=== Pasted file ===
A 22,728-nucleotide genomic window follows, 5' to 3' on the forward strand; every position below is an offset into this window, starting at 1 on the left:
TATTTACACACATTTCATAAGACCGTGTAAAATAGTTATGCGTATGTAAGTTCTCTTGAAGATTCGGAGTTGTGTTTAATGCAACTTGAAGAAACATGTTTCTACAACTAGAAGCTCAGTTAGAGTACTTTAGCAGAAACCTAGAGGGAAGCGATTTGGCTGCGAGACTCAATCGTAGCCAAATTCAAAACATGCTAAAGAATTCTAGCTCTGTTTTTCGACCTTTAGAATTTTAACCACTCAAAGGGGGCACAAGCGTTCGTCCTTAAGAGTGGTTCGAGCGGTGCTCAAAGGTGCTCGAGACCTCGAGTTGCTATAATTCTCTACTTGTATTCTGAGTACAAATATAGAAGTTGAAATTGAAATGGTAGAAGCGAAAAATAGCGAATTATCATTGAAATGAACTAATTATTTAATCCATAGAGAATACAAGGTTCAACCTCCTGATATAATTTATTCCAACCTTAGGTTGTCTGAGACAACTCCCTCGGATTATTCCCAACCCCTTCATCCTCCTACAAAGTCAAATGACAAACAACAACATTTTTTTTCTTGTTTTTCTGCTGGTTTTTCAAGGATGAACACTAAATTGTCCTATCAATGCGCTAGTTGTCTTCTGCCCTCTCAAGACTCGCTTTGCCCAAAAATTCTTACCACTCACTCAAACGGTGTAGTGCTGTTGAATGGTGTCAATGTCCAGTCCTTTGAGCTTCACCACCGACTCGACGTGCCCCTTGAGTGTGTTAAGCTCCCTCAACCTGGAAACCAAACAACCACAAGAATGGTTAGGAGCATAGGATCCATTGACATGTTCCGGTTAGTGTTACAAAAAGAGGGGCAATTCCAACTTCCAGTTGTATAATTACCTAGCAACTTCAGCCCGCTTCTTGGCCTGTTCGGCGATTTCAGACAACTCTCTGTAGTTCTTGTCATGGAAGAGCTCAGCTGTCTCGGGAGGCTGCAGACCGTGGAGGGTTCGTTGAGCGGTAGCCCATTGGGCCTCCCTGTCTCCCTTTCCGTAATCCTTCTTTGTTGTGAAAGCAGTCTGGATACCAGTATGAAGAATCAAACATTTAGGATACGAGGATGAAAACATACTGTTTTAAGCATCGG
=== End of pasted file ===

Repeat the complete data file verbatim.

A 22,728-nucleotide genomic window follows, 5' to 3' on the forward strand; every position below is an offset into this window, starting at 1 on the left:
TATTTACACACATTTCATAAGACCGTGTAAAATAGTTATGCGTATGTAAGTTCTCTTGAAGATTCGGAGTTGTGTTTAATGCAACTTGAAGAAACATGTTTCTACAACTAGAAGCTCAGTTAGAGTACTTTAGCAGAAACCTAGAGGGAAGCGATTTGGCTGCGAGACTCAATCGTAGCCAAATTCAAAACATGCTAAAGAATTCTAGCTCTGTTTTTCGACCTTTAGAATTTTAACCACTCAAAGGGGGCACAAGCGTTCGTCCTTAAGAGTGGTTCGAGCGGTGCTCAAAGGTGCTCGAGACCTCGAGTTGCTATAATTCTCTACTTGTATTCTGAGTACAAATATAGAAGTTGAAATTGAAATGGTAGAAGCGAAAAATAGCGAATTATCATTGAAATGAACTAATTATTTAATCCATAGAGAATACAAGGTTCAACCTCCTGATATAATTTATTCCAACCTTAGGTTGTCTGAGACAACTCCCTCGGATTATTCCCAACCCCTTCATCCTCCTACAAAGTCAAATGACAAACAACAACATTTTTTTTCTTGTTTTTCTGCTGGTTTTTCAAGGATGAACACTAAATTGTCCTATCAATGCGCTAGTTGTCTTCTGCCCTCTCAAGACTCGCTTTGCCCAAAAATTCTTACCACTCACTCAAACGGTGTAGTGCTGTTGAATGGTGTCAATGTCCAGTCCTTTGAGCTTCACCACCGACTCGACGTGCCCCTTGAGTGTGTTAAGCTCCCTCAACCTGGAAACCAAACAACCACAAGAATGGTTAGGAGCATAGGATCCATTGACATGTTCCGGTTAGTGTTACAAAAAGAGGGGCAATTCCAACTTCCAGTTGTATAATTACCTAGCAACTTCAGCCCGCTTCTTGGCCTGTTCGGCGATTTCAGACAACTCTCTGTAGTTCTTGTCATGGAAGAGCTCAGCTGTCTCGGGAGGCTGCAGACCGTGGAGGGTTCGTTGAGCGGTAGCCCATTGGGCCTCCCTGTCTCCCTTTCCGTAATCCTTCTTTGTTGTGAAAGCAGTCTGGATACCAGTATGAAGAATCAAACATTTAGGATACGAGGATGAAAACATACTGTTTTAAGCATCGG